Tugging at the roots of a sycamore in the yard of her future home, a pregnant woman named Holly unearths a blue box. Prying it open, she finds the skeletal remains of an infant. She gasps and drops the bones onto the ground: “The skull had landed right in front of her. Smiling. Black eyeholes insanely piercing. Two minuscule tooth-thingies on the bottom jaw looked ready to bite. . . . It kept staring. Like it knew something.” Holly, who has named her soon-to-be-born baby Aimee — which, in French, means “beloved” — retches and begins to scream.
Infants cherished and infants destroyed are at the center — or at what can genuinely be called the heart — of Jonathan Kellerman’s “Guilt,” the solid latest installment in the prolific author’s series of thrillers featuring psychologist-sleuth Alex Delaware. Like Kellerman, who has a background in child clinical psychology, Delaware has worked cases involving child abuse. But this one may be the most wrenching of all — for him and for the reader — as it involves newborns, surely the most innocent and defenseless of all victims.
Delaware and his partner, Los Angeles Police Lt. Milo Sturgis, barely begin to sift through the scant clues to the infant’s identity and to the reasons for its covert burial before a worker discovers the scattered bones of another infant in a nearby park. And in another section of the park lies the body of a woman in her 20s or 30s, dead of a gunshot wound. The partners reason that the discovery of two infant skeletons in a matter of days can’t be a coincidence. Was the dead woman their mother and/or killer?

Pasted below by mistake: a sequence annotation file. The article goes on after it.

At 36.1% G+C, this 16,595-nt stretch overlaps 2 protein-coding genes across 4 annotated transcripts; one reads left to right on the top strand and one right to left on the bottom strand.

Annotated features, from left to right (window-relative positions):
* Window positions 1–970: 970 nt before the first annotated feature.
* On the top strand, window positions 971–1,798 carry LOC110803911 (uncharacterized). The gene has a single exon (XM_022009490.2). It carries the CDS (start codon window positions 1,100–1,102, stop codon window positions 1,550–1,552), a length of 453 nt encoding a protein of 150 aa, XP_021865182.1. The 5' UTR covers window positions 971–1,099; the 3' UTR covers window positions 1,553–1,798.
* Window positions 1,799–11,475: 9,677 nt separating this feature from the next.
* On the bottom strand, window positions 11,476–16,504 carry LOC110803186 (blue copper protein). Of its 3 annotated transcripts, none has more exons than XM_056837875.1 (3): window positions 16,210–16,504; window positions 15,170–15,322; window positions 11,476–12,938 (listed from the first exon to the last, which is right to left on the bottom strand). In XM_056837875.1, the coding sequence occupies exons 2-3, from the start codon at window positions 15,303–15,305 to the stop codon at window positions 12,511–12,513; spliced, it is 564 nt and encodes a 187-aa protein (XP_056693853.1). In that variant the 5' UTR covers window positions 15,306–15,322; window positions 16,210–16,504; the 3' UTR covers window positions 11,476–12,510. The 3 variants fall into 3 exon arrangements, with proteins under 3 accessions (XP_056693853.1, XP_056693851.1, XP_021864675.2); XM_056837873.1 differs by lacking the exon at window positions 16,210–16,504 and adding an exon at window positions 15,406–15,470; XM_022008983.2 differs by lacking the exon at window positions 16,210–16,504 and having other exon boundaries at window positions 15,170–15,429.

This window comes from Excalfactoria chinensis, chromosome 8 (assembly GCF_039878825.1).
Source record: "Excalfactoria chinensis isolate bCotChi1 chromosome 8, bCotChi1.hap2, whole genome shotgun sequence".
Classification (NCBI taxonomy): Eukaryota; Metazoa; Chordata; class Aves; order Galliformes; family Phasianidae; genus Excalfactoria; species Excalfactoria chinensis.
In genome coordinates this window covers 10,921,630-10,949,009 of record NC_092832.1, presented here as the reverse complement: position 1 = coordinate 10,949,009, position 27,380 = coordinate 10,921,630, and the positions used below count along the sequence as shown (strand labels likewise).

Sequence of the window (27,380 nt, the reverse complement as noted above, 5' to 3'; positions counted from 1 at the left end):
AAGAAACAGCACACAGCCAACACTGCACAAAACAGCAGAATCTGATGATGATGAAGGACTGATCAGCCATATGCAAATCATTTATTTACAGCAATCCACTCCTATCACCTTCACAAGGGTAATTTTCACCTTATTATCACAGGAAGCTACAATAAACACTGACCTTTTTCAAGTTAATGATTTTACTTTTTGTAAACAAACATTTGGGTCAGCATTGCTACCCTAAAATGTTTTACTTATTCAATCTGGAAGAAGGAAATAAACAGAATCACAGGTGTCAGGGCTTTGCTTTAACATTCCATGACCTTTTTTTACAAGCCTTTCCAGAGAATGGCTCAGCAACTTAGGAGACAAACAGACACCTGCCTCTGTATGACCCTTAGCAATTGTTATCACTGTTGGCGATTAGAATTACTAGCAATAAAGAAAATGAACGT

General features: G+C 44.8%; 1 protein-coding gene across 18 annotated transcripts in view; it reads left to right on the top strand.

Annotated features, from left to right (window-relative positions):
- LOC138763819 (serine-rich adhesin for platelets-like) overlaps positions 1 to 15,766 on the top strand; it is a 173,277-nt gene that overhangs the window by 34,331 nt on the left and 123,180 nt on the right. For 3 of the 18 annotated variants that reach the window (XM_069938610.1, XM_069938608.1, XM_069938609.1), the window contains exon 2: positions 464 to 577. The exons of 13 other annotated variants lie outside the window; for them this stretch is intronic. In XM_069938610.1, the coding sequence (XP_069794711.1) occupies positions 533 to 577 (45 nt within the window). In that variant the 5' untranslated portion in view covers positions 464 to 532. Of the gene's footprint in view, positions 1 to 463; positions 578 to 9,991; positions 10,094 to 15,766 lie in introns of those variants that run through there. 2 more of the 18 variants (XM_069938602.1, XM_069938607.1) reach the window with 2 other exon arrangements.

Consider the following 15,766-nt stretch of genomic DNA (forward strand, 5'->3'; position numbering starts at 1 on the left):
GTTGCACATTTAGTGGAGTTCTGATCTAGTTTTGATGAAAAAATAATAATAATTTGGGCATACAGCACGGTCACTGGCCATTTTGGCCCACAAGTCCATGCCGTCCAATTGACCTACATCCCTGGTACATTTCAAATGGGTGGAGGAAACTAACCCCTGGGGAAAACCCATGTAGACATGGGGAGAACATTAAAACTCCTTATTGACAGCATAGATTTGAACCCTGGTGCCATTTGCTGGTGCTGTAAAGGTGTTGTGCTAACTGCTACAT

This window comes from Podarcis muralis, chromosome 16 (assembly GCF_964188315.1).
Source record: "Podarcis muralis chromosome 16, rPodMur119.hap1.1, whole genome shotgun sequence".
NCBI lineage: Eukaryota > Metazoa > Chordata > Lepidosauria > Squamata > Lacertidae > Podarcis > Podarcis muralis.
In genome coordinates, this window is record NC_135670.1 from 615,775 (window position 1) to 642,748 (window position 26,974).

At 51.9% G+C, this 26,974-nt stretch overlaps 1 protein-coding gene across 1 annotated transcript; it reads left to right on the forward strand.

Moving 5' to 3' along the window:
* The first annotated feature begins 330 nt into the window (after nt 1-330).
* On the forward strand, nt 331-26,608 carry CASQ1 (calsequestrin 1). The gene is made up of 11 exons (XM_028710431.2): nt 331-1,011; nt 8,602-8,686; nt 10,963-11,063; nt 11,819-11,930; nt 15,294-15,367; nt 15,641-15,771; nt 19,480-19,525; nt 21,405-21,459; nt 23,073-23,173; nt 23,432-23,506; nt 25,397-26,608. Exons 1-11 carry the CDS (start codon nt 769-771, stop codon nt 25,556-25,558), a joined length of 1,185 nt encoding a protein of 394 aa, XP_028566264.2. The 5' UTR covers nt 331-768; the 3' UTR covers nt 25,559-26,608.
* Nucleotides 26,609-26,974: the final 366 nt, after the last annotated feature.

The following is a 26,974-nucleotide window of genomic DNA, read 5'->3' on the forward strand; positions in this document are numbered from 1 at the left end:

A briskly paced investigation ensues, with the collected, deliberate Delaware and the punchy, aggressive Sturgis pulling at strands of information and bouncing hypotheses off each other in scenes that crackle with sharp banter.
But it’s Delaware’s confident demeanor as a professional psychologist that largely sets the thriller’s tone, which is cool, brisk and polished. His personal life is also rather steady — he’s in a happy, nurturing relationship with a live-in partner and he has no vices, neuroses or obsessions haunting him at 3 a.m.
But you would be mistaken to describe him — or this case — as unexciting. The astute Delaware lets his sources take center stage, listening and watching keenly as they answer his questions in a series of terse, revealing and charged scenes that are rich in telling detail.
Thus, the sister of the woman shot in the park twists a diamond stud in her ear and admits, “I guess this is the point where I tell you we weren’t close. And feel crappy about it.” The tremors in a man’s hands are “mimicked by quivers along his jawline.” When Delaware confronts a doctor who is eating her lunch with a concise, accurate summation of a past tragedy, “her response was to saw a cube of Jell-O.”
The investigation eventually zeroes in on Tinseltown, fertile ground indeed for a tale of child abuse. Delaware’s infiltration of a movie star’s estate ramps up suspense for a deftly handled action finale. Here, when handed one of the more poignant pieces of information ever to cap a case, Delaware fights tears. The reader may, as well, while contemplating the fate of a newborn in a turbulent world.
Bartell is an arts and travel writer living in Manhattan.
By Jonathan Kellerman
Ballantine. 378 pp. $28